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Shift in economic power seen affecting couple's dynamics

Shift in economic power seen affecting couple's dynamics

Whether in a relationship or looking for one, consider this: If you are a woman, chances are rising that you will out-earn your man.
Now that women increasingly are graduating with advanced degrees, starting their own businesses and moving up in the corporate world, their expanding role as bread-winner is altering their role in marriage and companionship. The female out-earns the male in one of every three households in the U.S., a figure that has increased every year since 2000 and will rocket to about half by 2025.
The shift in economic power has couples charting new boundaries in areas from money talks to household chores to what goes on in the bedroom.
"Because of these dynamics, the rules of marriage have changed more in last 30 years than the previous 3,000," says Stephanie Coontz, who teaches families studies at The Evergreen State College.
The shift requires as much of an adjustment from men as it does for women, who find themselves struggling to cede any control over household duties and family tasks.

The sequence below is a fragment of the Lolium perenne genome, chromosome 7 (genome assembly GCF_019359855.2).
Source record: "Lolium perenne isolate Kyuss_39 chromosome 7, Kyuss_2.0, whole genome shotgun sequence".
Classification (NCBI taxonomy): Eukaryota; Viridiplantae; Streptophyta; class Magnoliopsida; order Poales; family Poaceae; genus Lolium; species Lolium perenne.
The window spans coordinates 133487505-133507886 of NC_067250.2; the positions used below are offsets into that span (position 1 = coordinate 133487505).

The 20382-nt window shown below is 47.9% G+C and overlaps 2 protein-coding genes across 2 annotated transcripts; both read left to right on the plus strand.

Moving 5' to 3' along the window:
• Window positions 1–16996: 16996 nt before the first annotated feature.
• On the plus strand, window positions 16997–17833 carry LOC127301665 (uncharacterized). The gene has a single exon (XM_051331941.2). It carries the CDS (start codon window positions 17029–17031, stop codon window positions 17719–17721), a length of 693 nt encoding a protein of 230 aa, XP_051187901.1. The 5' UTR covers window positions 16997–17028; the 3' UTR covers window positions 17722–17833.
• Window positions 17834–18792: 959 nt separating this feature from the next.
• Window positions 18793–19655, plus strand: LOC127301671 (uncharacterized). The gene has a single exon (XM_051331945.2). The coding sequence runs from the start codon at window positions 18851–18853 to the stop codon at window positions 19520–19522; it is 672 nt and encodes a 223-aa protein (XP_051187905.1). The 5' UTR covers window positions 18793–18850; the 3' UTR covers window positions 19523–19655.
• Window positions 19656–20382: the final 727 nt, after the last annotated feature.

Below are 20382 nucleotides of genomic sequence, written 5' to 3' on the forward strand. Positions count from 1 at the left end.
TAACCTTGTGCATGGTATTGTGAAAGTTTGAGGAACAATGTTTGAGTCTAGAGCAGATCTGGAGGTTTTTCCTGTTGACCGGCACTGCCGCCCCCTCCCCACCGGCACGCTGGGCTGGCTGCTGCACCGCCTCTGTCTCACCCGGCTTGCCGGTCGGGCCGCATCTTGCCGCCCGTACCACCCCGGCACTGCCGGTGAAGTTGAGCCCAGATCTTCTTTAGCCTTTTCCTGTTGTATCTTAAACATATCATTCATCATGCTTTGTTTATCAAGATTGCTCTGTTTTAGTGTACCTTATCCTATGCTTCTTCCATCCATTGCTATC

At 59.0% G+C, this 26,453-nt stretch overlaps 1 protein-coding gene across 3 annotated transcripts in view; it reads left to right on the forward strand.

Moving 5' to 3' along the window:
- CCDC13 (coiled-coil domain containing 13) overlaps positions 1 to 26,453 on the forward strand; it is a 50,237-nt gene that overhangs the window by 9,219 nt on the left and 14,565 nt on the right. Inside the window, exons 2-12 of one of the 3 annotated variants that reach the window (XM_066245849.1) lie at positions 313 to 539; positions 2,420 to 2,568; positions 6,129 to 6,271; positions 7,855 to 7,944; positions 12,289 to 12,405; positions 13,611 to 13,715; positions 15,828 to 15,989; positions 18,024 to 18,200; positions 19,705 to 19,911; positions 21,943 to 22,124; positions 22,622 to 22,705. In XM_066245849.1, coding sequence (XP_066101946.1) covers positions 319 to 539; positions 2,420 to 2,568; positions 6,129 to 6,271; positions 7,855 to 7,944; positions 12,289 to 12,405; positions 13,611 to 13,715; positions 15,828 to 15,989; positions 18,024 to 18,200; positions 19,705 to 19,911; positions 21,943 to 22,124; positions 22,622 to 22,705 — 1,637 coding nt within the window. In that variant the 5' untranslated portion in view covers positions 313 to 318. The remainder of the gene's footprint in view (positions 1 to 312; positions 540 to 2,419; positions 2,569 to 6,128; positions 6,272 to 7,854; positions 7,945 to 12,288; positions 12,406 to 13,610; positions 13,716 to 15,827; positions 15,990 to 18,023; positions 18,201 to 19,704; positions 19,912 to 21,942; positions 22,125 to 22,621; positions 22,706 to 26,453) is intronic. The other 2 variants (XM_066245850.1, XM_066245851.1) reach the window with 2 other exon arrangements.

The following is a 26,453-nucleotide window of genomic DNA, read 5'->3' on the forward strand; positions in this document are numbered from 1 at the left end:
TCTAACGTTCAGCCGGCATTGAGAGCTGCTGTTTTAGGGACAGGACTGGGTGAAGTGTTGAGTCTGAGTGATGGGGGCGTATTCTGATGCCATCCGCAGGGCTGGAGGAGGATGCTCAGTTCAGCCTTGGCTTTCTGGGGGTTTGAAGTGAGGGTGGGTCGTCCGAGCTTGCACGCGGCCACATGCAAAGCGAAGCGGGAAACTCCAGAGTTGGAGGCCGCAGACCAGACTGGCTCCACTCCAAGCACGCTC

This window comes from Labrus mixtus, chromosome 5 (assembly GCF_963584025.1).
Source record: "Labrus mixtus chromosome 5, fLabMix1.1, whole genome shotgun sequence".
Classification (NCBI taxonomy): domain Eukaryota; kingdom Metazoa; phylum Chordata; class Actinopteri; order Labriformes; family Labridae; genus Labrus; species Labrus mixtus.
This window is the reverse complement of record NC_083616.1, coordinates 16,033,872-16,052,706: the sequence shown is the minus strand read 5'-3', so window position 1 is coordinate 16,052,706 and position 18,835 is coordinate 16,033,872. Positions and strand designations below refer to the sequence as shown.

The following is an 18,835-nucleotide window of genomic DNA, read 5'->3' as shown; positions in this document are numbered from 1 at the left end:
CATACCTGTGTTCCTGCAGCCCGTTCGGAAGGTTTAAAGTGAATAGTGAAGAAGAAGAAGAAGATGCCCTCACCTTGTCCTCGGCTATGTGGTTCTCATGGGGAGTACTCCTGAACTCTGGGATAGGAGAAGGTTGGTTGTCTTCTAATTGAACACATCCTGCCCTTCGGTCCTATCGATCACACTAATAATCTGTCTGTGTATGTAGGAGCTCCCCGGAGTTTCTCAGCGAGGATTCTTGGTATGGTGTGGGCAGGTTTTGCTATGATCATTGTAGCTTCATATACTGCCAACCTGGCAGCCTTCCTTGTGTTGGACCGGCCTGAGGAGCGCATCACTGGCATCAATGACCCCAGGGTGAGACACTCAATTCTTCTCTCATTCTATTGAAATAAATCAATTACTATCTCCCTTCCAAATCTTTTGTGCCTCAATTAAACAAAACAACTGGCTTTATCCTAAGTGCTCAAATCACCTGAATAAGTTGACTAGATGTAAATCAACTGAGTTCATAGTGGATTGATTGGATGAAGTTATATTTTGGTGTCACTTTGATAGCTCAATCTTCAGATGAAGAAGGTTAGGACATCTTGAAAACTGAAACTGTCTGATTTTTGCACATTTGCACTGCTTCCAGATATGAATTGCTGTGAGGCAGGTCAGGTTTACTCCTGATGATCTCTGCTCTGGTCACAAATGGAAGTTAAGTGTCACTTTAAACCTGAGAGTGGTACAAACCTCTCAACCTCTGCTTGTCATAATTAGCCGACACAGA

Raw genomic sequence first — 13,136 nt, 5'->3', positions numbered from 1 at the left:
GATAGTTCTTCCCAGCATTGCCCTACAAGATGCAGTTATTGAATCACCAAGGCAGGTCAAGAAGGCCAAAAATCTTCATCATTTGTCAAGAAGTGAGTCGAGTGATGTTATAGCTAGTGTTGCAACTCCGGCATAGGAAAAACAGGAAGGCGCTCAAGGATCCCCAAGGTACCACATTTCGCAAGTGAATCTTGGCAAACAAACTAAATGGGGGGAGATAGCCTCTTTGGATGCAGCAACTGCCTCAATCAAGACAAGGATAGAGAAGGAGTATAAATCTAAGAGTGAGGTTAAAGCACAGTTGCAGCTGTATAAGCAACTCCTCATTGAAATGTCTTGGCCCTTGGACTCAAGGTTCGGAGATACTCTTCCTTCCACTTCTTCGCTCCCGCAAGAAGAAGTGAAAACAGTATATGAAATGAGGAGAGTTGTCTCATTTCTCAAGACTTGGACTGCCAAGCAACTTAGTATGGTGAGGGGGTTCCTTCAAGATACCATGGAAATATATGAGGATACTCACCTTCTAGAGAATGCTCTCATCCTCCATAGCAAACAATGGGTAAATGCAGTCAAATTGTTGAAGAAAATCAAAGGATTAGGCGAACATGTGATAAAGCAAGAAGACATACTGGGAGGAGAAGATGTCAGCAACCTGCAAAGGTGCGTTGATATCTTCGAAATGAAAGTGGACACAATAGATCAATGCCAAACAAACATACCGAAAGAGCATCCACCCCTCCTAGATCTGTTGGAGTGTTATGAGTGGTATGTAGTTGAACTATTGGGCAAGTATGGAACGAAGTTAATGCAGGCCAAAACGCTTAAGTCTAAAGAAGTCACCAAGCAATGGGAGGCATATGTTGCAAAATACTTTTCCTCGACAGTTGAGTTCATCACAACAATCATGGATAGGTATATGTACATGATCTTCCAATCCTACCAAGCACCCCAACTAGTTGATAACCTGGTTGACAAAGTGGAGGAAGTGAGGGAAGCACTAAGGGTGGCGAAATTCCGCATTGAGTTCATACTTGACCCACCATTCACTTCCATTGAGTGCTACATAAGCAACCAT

The pitfalls of these relationships: Some men feel emasculated if their wives are the breadwinners and they are asked to take on more household chores and child-care responsibilities. And some women feel resentful if they not only shoulder most of the household's financial obligations, but also are expected to pick up the lion's share of the domestic responsibilities.
In Hispanic and Caribbean households where traditional views on gender roles are sometimes stronger, pressure to conform may also come from extended family. To make these modern relationships work, couples say, requires frank discussion early on, frequent communication and marital trouble-shooting skills.
"Both have to give up the 1950's definition of masculinity and femininity and focus on how they can be their best as individuals inside a couple," Coontz says.
Gilda Carle, a relationship expert, says the societal assumption is that men in these disparate income relationships must have high self-esteem. But she says it also takes a secure woman.
In a couple, Carle says, the person who makes more money tends to feel more powerful - and some women who do earn more hold that power over their spouse.


Updated : 2021-10-18 23:08 GMT+08:00